So, we need to know the person well, who he is and what he is. Only then will our relationship be natural and we will stop being embarrassed about our nature. On the contrary, we try to work with it with understanding and maturity so that there won’t be misunderstandings, evasiveness between us, and the ridiculous, childish poses that characterize young couples who often are caught in the trap of pride and arrogance. On the contrary, even a young partner will be “ripe” with his grasp and approach to life.
Due to the fact that we are not taught how to love, we lose a lot. We don’t know how to build systems of relationships and so we pass the same erroneous patterns on to our children. Without a doubt, if we show them the right way, then at least the younger generation will receive a gift worth more than fine gold, providing them with a happy life.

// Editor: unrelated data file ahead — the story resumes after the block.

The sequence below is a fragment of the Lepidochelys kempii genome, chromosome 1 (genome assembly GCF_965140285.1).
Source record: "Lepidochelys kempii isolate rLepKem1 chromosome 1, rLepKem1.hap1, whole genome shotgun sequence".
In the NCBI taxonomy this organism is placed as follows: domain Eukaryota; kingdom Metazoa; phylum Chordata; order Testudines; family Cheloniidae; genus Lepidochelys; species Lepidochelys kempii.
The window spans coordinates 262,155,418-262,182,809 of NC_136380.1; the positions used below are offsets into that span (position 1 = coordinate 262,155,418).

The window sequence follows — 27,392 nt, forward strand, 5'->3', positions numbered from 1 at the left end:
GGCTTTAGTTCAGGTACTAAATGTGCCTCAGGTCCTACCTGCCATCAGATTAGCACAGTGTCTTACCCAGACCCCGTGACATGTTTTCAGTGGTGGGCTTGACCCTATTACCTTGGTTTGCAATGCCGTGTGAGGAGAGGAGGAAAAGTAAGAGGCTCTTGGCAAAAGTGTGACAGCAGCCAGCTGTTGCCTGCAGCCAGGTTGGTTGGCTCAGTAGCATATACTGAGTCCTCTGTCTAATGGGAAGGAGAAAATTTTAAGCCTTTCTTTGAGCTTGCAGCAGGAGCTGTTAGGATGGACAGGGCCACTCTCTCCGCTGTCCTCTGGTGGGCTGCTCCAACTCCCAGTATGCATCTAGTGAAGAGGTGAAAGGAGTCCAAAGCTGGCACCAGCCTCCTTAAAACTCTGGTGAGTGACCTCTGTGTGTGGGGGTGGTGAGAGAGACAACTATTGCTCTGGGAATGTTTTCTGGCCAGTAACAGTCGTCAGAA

Question: You called one of the parts of the field of our system of relationships a territory of love. What does that mean?
Answer: Here, there is an agreement between us. We have already worked together each on his own and with the partner. We become partners in the full sense of the word to such a degree that the differences between us disappear. Usually, people feel something similar with respect to common property, grandchildren, and children, from something that comes from both of them where they already have become one.